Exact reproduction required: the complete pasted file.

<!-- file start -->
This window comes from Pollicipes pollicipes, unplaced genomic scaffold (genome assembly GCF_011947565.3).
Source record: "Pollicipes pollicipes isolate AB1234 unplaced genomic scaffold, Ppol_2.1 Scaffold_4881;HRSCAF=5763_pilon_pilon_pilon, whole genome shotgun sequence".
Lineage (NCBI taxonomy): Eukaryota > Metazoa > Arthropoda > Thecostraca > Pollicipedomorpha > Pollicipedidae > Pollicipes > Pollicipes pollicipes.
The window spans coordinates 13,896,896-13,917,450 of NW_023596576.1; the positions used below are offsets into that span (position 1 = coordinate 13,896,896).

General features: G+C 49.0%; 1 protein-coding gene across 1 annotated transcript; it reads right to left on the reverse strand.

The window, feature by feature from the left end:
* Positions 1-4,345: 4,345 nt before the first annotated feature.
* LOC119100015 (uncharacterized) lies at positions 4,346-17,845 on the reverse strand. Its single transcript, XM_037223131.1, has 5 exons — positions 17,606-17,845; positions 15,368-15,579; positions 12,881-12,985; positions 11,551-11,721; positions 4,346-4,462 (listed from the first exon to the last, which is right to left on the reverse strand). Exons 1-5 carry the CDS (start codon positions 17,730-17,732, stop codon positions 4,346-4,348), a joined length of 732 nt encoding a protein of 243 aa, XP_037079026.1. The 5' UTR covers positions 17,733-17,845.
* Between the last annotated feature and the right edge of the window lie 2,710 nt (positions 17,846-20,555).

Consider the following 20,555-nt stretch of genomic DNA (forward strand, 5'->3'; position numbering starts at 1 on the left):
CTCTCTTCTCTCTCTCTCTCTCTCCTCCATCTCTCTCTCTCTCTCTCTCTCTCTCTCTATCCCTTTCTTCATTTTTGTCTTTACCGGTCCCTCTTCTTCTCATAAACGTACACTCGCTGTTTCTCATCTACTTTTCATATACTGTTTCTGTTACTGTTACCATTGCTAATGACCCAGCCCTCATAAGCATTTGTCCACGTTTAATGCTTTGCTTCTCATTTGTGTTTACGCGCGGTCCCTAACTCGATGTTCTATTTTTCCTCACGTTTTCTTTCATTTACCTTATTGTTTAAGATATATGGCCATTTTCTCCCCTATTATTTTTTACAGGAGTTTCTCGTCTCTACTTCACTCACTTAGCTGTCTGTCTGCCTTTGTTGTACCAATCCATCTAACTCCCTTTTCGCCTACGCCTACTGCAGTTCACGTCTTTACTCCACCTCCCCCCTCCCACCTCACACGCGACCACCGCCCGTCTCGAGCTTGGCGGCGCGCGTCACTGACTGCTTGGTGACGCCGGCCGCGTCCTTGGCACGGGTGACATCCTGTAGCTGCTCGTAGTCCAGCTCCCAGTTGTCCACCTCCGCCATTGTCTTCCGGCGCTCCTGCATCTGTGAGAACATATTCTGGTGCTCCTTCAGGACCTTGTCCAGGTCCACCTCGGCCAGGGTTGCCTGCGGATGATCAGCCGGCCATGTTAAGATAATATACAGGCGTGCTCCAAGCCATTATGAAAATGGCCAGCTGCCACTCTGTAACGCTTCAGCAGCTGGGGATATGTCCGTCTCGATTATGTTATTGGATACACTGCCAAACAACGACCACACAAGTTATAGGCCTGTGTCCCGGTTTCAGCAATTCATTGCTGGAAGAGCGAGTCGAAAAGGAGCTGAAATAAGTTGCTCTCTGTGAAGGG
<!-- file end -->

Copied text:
This window comes from Pollicipes pollicipes, unplaced genomic scaffold (genome assembly GCF_011947565.3).
Source record: "Pollicipes pollicipes isolate AB1234 unplaced genomic scaffold, Ppol_2.1 Scaffold_4881;HRSCAF=5763_pilon_pilon_pilon, whole genome shotgun sequence".
Lineage (NCBI taxonomy): Eukaryota > Metazoa > Arthropoda > Thecostraca > Pollicipedomorpha > Pollicipedidae > Pollicipes > Pollicipes pollicipes.
The window spans coordinates 13,896,896-13,917,450 of NW_023596576.1; the positions used below are offsets into that span (position 1 = coordinate 13,896,896).

General features: G+C 49.0%; 1 protein-coding gene across 1 annotated transcript; it reads right to left on the reverse strand.

The window, feature by feature from the left end:
* Positions 1-4,345: 4,345 nt before the first annotated feature.
* LOC119100015 (uncharacterized) lies at positions 4,346-17,845 on the reverse strand. Its single transcript, XM_037223131.1, has 5 exons — positions 17,606-17,845; positions 15,368-15,579; positions 12,881-12,985; positions 11,551-11,721; positions 4,346-4,462 (listed from the first exon to the last, which is right to left on the reverse strand). Exons 1-5 carry the CDS (start codon positions 17,730-17,732, stop codon positions 4,346-4,348), a joined length of 732 nt encoding a protein of 243 aa, XP_037079026.1. The 5' UTR covers positions 17,733-17,845.
* Between the last annotated feature and the right edge of the window lie 2,710 nt (positions 17,846-20,555).

Consider the following 20,555-nt stretch of genomic DNA (forward strand, 5'->3'; position numbering starts at 1 on the left):
CTCTCTTCTCTCTCTCTCTCTCTCCTCCATCTCTCTCTCTCTCTCTCTCTCTCTCTCTATCCCTTTCTTCATTTTTGTCTTTACCGGTCCCTCTTCTTCTCATAAACGTACACTCGCTGTTTCTCATCTACTTTTCATATACTGTTTCTGTTACTGTTACCATTGCTAATGACCCAGCCCTCATAAGCATTTGTCCACGTTTAATGCTTTGCTTCTCATTTGTGTTTACGCGCGGTCCCTAACTCGATGTTCTATTTTTCCTCACGTTTTCTTTCATTTACCTTATTGTTTAAGATATATGGCCATTTTCTCCCCTATTATTTTTTACAGGAGTTTCTCGTCTCTACTTCACTCACTTAGCTGTCTGTCTGCCTTTGTTGTACCAATCCATCTAACTCCCTTTTCGCCTACGCCTACTGCAGTTCACGTCTTTACTCCACCTCCCCCCTCCCACCTCACACGCGACCACCGCCCGTCTCGAGCTTGGCGGCGCGCGTCACTGACTGCTTGGTGACGCCGGCCGCGTCCTTGGCACGGGTGACATCCTGTAGCTGCTCGTAGTCCAGCTCCCAGTTGTCCACCTCCGCCATTGTCTTCCGGCGCTCCTGCATCTGTGAGAACATATTCTGGTGCTCCTTCAGGACCTTGTCCAGGTCCACCTCGGCCAGGGTTGCCTGCGGATGATCAGCCGGCCATGTTAAGATAATATACAGGCGTGCTCCAAGCCATTATGAAAATGGCCAGCTGCCACTCTGTAACGCTTCAGCAGCTGGGGATATGTCCGTCTCGATTATGTTATTGGATACACTGCCAAACAACGACCACACAAGTTATAGGCCTGTGTCCCGGTTTCAGCAATTCATTGCTGGAAGAGCGAGTCGAAAAGGAGCTGAAATAAGTTGCTCTCTGTGAAGGG